Multiple Sclerosis and Palliative Care

What is Multiple Sclerosis?

Multiple Sclerosis (MS) is a disease of the central nervous system. This includes the brain, spinal cord and optic nerves. Multiple sclerosis attacks nerve fibers, as well as the fatty substances around them. The scarring of damaged nerves is called “sclerosis,” which gives MS its name. There are two main forms of the disease. “Relapsing” MS comes and goes in what doctors call “flares.” “Progressive” MS is steadier and gets worse over time. Doctors think the causes of MS are both environmental and genetic. But the true cause is not known.

Understanding Palliative Care

Palliative (pronounced “pal-lee-uh-tiv”) care is specialized medical care for people with serious illness. The goal of palliative care is to improve quality of life for both the patient and the family. It does this by providing relief from the symptoms and stress of a serious illness like multiple sclerosis.

Palliative care is provided by a team of palliative care doctors, nurses, social workers who work together with your other doctors to provide an extra layer of support. It is appropriate at any age and at any stage in a serious illness. Palliative care works hand-in-hand with all other treatments for the disease.

Symptoms and Treatment of Multiple Sclerosis – How Palliative Care Can Help

MS is unpredictable and hard to diagnose. MS symptoms vary from person to person. And symptoms can change over time. With each flare-up of MS, symptoms may become worse and chronic.

Common symptoms include but are not limited to:

  • Vision problems, including blurred vision and eye pain
  • Movements that you cannot control, especially in your legs
  • Numbness or tingling sensations
  • Difficulty walking
  • Depression
  • Bedsores or blood clots for those who are bedridden

While living with multiple sclerosis is a challenge, palliative care can make a big difference. Some palliative care treatments for MS include medications and techniques relieve muscle spasms, calm nerves, ease depression and manage pain. Palliative care teams treat your specific symptoms, whatever they may be.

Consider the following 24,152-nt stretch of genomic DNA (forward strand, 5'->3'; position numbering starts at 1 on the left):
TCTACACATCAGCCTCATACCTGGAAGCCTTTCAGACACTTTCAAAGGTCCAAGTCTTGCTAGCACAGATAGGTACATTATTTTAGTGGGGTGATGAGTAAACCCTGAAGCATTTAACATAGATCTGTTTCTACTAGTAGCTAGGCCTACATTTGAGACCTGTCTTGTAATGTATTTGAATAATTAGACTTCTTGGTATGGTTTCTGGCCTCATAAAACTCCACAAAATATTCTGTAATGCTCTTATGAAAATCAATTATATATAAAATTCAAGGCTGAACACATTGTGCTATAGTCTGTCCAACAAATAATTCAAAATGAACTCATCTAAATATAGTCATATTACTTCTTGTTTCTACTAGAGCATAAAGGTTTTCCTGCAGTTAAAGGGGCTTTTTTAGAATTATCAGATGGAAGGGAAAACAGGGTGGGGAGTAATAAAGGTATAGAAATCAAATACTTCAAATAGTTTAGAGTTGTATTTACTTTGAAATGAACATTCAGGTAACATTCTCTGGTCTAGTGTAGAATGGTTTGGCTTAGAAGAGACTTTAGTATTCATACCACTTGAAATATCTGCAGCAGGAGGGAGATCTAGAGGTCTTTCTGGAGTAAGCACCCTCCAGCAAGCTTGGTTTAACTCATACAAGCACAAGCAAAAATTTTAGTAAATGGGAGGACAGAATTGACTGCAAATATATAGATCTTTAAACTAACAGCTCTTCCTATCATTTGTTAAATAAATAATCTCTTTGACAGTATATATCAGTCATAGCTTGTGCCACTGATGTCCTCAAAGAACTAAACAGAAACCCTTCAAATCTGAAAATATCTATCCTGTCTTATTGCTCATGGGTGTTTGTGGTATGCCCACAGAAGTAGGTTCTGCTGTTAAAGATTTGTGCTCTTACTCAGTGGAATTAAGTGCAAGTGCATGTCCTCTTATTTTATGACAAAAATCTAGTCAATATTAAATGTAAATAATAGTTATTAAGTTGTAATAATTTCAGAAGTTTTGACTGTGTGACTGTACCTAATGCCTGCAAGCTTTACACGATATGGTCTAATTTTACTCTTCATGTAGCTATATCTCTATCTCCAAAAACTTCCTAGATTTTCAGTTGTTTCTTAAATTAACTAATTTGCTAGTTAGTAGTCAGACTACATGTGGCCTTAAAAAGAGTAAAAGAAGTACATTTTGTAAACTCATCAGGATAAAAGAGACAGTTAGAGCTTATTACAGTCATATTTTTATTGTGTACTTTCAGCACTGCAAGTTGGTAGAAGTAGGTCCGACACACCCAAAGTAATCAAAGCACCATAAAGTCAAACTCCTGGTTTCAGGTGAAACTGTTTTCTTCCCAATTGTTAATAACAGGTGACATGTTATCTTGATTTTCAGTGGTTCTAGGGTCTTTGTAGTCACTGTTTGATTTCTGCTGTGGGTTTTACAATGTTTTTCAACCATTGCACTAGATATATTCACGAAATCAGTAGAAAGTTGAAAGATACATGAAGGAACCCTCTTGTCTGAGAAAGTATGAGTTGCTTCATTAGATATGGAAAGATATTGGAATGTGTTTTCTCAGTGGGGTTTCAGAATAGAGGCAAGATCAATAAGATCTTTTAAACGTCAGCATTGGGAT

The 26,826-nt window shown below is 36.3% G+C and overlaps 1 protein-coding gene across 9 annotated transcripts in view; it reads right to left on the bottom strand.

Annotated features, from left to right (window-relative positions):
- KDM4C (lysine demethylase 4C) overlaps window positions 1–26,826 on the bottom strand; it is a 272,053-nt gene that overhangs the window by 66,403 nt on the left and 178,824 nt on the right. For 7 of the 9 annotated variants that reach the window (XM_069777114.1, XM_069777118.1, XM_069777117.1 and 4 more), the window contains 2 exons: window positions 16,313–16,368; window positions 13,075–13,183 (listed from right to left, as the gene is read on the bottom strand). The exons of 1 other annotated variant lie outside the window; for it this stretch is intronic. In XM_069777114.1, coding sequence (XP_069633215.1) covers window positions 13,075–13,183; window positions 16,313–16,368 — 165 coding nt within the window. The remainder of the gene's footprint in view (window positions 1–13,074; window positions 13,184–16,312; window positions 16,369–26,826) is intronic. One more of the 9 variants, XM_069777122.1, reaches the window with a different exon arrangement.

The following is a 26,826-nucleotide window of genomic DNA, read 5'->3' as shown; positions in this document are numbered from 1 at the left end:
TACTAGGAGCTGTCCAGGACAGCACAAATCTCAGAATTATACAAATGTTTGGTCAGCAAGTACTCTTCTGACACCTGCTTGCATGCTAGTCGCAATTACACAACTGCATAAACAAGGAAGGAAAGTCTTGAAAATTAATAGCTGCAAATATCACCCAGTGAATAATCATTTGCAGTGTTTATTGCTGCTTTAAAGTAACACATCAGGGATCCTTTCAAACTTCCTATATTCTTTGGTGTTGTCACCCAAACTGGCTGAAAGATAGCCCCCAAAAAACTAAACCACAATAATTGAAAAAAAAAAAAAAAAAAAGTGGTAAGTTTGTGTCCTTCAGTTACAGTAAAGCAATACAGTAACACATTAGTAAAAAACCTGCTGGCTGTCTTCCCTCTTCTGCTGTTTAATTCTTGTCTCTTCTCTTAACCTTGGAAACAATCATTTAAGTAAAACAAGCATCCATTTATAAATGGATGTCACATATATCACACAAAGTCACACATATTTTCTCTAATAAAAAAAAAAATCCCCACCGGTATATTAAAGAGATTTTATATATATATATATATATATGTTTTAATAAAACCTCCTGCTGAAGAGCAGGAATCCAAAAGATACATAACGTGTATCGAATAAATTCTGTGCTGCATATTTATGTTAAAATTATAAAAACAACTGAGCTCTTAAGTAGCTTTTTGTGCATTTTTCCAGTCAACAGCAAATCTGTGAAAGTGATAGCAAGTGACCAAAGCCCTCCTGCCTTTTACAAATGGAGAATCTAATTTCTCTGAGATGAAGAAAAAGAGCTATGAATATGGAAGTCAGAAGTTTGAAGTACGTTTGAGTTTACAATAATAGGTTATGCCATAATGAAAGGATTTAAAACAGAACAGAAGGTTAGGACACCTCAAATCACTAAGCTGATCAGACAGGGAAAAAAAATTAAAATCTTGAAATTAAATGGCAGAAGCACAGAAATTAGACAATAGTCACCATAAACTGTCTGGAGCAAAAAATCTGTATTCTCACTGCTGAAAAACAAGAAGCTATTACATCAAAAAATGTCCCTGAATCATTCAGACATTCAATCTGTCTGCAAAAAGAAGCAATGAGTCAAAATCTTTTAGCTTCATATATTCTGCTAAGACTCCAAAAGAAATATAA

Experiencing a diagnosis of multiple sclerosis can be very shocking. And adjusting to a diagnosis of MS can also be very hard, not only for you but also for your family.

But palliative care specialists are experts in treating the symptoms of multiple sclerosis. It is important to remember that your palliative care team is 100 percent there for you and can help support you and your family in many ways. They will help you adjust to your diagnosis. They will help you understand complex medical information. And they will help you match your treatment choices to your personal needs and goals.

The palliative care team is 100 percent there for you. They will help you cope with the very real challenges of multiple sclerosis.

How to Get Palliative Care

If you or a loved one is facing MS, ask your doctor for a referral to palliative care—the earlier the better. You can receive palliative care in the hospital, at an outpatient clinic and sometimes at home.

Although living with multiple sclerosis is a difficult journey, palliative care can ease your burden and help you achieve the best possible quality of life. For more information, explore GetPalliativeCare.org. Take the quiz to find out if palliative care is right for you. And find providers in your area by visiting the Palliative Care Provider Directory.